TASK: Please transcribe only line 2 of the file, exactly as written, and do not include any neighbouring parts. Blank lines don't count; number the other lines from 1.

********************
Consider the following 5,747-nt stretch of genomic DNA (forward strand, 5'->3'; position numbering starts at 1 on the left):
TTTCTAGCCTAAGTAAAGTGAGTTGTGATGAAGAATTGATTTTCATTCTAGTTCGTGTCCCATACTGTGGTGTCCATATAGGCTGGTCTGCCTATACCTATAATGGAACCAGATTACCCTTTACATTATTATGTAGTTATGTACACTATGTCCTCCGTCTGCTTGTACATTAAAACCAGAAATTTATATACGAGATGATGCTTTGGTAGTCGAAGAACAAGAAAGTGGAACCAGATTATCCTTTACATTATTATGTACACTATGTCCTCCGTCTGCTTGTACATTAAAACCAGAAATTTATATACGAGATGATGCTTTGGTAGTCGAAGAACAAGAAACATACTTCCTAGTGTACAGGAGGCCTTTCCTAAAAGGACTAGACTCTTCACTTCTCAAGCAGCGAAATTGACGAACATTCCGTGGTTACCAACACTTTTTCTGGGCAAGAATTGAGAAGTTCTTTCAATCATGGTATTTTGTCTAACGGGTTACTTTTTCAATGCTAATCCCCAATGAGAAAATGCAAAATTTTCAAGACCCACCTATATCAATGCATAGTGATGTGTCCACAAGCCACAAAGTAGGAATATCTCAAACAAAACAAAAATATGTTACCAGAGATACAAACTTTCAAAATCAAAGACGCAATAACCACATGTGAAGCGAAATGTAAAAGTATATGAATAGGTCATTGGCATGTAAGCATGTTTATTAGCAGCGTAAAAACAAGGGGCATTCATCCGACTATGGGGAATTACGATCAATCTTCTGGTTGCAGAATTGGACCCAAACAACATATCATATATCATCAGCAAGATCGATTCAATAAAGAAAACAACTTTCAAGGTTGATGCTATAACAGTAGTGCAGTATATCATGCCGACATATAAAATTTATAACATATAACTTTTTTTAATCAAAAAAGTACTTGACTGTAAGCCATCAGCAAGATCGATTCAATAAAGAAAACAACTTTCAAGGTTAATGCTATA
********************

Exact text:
TTTCTAGCCTAAGTAAAGTGAGTTGTGATGAAGAATTGATTTTCATTCTAGTTCGTGTCCCATACTGTGGTGTCCATATAGGCTGGTCTGCCTATACCTATAATGGAACCAGATTACCCTTTACATTATTATGTAGTTATGTACACTATGTCCTCCGTCTGCTTGTACATTAAAACCAGAAATTTATATACGAGATGATGCTTTGGTAGTCGAAGAACAAGAAAGTGGAACCAGATTATCCTTTACATTATTATGTACACTATGTCCTCCGTCTGCTTGTACATTAAAACCAGAAATTTATATACGAGATGATGCTTTGGTAGTCGAAGAACAAGAAACATACTTCCTAGTGTACAGGAGGCCTTTCCTAAAAGGACTAGACTCTTCACTTCTCAAGCAGCGAAATTGACGAACATTCCGTGGTTACCAACACTTTTTCTGGGCAAGAATTGAGAAGTTCTTTCAATCATGGTATTTTGTCTAACGGGTTACTTTTTCAATGCTAATCCCCAATGAGAAAATGCAAAATTTTCAAGACCCACCTATATCAATGCATAGTGATGTGTCCACAAGCCACAAAGTAGGAATATCTCAAACAAAACAAAAATATGTTACCAGAGATACAAACTTTCAAAATCAAAGACGCAATAACCACATGTGAAGCGAAATGTAAAAGTATATGAATAGGTCATTGGCATGTAAGCATGTTTATTAGCAGCGTAAAAACAAGGGGCATTCATCCGACTATGGGGAATTACGATCAATCTTCTGGTTGCAGAATTGGACCCAAACAACATATCATATATCATCAGCAAGATCGATTCAATAAAGAAAACAACTTTCAAGGTTGATGCTATAACAGTAGTGCAGTATATCATGCCGACATATAAAATTTATAACATATAACTTTTTTTAATCAAAAAAGTACTTGACTGTAAGCCATCAGCAAGATCGATTCAATAAAGAAAACAACTTTCAAGGTTAATGCTATA